Peter Ireland – 21 December, 2016
By the second decade of the twentieth century, under the influence of the Modernist movement, the medium set out on a course more essentially photographic than aspirationally artistic. Although almost a century old this news has not quite reached a significant number of people, many of them the movers and shakers of the art world. The new(ish) language of photography still needs to be interpreted in a language already known to them.
5000 word essay by Steve Braunias
44 colour photographs by Peter Black
Hardcover; RRP: $40.00.
Many of the most basic things in life seem to involve some form of exchange. John Donne’s “No man is an island” gestures towards such an idea, that the give and take of relationships, their ebbs and flows, form the humming centre of human existence. The experience of relationships per qua begins, of course, with the personal one between the child, its mother and, increasingly, its father. Given the lack of comparisons - to say nothing of the child’s natural inability to sort their own experience - the young simply accept the exchange implicit in relationships as a given, just the way things are. Being cossetted in the bassinette of love is not conducive to self-reflection or critical inquiry (1).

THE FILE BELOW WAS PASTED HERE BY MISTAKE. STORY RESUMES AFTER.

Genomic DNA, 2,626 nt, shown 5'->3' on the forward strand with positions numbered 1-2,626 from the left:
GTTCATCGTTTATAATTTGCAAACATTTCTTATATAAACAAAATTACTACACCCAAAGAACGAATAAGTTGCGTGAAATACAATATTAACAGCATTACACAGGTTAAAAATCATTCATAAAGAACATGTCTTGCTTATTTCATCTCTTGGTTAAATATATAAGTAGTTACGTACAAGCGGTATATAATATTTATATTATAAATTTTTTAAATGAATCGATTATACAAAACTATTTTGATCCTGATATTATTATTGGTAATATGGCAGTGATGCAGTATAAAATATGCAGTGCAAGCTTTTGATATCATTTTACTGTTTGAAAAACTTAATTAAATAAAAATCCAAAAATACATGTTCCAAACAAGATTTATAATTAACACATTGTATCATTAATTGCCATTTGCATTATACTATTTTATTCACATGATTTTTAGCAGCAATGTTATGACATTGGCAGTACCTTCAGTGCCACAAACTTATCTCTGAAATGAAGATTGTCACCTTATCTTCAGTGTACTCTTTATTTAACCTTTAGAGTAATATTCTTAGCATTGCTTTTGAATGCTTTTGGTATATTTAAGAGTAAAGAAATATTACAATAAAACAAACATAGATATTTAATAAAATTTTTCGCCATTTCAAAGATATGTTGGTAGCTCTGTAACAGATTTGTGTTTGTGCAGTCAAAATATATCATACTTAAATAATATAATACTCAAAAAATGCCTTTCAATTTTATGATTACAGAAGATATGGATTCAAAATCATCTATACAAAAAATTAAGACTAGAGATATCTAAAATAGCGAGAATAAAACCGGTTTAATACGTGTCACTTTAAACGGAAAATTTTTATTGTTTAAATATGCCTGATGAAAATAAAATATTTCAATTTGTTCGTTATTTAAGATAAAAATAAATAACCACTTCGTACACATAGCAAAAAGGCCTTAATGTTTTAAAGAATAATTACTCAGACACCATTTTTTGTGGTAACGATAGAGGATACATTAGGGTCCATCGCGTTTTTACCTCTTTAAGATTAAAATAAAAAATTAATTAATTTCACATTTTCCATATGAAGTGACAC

Personal relationships are one thing, but commercial relationships are another. The earliest experience of these for a child could be standing on one side of a shop counter eyeing up the sweets available, then, with a guiding parent at their elbow, handing over the money in exchange for the preferred choice, thus being schooled not only in the protocols of shopping but learning something of the complexities that any relationship necessarily involves. Do I have enough money to acquire what I want? Will the shop-keeper growl me for being too slow to choose? Will he make any shaming remarks about what I look like? Will a bigger boy steal what I have on the way home? The pleasures of getting mediated by the anxieties of losing: doesn’t this equation lurk around the foundations of any relationship?